NASA Captures ‘Night-Shining’ Noctilucent Clouds
Thursday, August 2nd, 2012
by AJ Plunkett
The night-shining clouds are back and as beautiful as ever.
NASA posted a few photos of these noctilucent clouds on its website recently, including this one.
Back on June 11, 2007, over European and North American arctic regions, cameras aboard NASA’s AIM satellite captured some of the first imagery of noctilucent clouds. While you’re there, check out these spectacular animated views of ‘polar mesospheric clouds’ (noctilucent, night-shining clouds) featured on NASA’s site, here.
An Icy Existence
First observed and documented in the late 1880s, the clouds are made of ice crystals that form “at the edge of space itself” — or 80-85 kilometers (53 miles) above the Earth’s surface, in regions nearest the North and South poles.
Seen only at twilight, they are said to be ‘night-shining’ clouds because they exist at such high altitudes that they reflect the sun’s light after it has set below the horizon.
It was actually back in 1962, when B.W. Currie — the preeminent Canadian expert in meteorology and climatology at the University of Saskatchewan — called for formal studies of noctilucent clouds in a paper for the Royal Astronomical Society of Canada. Scientists, he said, were especially interested in determining how the clouds form, and why they were seen more often over Europe than North America.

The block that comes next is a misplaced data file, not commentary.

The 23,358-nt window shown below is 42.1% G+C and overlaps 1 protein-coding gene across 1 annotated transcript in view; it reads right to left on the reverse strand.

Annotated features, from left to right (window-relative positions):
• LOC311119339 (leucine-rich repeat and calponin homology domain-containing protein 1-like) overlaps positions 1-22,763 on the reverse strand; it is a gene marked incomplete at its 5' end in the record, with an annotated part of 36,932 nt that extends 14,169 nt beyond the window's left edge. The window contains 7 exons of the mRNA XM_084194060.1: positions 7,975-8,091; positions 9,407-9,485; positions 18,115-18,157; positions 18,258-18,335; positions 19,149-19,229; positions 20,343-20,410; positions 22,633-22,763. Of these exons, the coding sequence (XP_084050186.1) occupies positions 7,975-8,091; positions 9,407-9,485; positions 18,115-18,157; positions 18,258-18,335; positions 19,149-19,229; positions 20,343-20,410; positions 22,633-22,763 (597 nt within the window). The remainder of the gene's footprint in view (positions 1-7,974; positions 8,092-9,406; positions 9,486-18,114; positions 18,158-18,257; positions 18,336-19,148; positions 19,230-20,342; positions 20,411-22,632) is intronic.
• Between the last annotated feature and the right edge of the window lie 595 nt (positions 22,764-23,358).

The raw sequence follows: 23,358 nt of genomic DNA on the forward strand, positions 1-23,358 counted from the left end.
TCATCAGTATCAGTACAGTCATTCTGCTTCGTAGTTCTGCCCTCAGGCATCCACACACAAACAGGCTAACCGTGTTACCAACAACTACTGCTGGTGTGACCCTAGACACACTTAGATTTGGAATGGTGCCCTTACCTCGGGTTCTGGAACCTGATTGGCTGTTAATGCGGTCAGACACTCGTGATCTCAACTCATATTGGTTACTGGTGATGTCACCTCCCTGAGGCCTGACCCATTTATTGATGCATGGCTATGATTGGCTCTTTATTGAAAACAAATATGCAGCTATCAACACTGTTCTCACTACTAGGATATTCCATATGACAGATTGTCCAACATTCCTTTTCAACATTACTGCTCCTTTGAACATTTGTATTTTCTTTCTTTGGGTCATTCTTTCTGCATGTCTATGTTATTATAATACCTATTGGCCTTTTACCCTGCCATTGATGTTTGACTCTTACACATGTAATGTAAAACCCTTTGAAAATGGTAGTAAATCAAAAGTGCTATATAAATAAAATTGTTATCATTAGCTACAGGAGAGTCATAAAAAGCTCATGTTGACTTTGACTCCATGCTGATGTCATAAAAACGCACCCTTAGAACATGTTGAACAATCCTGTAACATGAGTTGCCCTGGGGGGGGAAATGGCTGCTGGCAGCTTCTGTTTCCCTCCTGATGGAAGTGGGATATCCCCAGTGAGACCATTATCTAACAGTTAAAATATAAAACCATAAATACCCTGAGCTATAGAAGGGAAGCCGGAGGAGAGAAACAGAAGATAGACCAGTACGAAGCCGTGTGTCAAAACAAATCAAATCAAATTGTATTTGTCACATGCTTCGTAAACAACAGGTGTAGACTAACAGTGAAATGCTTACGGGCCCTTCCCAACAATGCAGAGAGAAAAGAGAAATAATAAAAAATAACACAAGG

Because temperatures and other conditions at that altitude made it unlikely for the ice crystals to form on their own, it was more likely that the ice was clinging to something in the atmosphere, possibly volcanic ash or particles leftover from meteors. If so, the appearance of the clouds should correlate with meteor showers, Currie wrote in his paper.
While the presence of volcanic ash has since been discounted, NASA launched a satellite in 2007 to study the clouds and their role as possible harbingers of change in the atmosphere and Earth’s climate. Called the Aeronomy of Ice in the Mesosphere (or the AIM mission) the study has shown that the crystals are most likely formed on meteoric dust, that they are exclusively a summertime event, and that the cloud formations change year-to-year, a process scientists “believe is intimately tied to the weather and climate of the whole globe.”
More notably, scientists have learned that events in one hemisphere “can have a sizeable effect in another,” according to NASA. By tracking wind and other atmospheric patterns around the North and South poles, research has shown that the clouds are particularly sensitive to changes in the atmosphere. Wind activity in the northern hemisphere appears to be influencing circulation about 20,900 kilometers (13,000 miles) away in the southern hemisphere.
While the clouds are seen primarily at higher latitudes, they have been sighted, according to NASA, as far south as Colorado and Virginia.
The best time to look for them is between late May and late August, and about 30-60 minutes after sunset, when the Sun is 6-16 degrees below the horizon.
These ‘shining’ clouds have a faintly bluish tint, can appear as parallel bands with diffuse edges, or might be seen as blue and white “tendrils spreading across the sky.”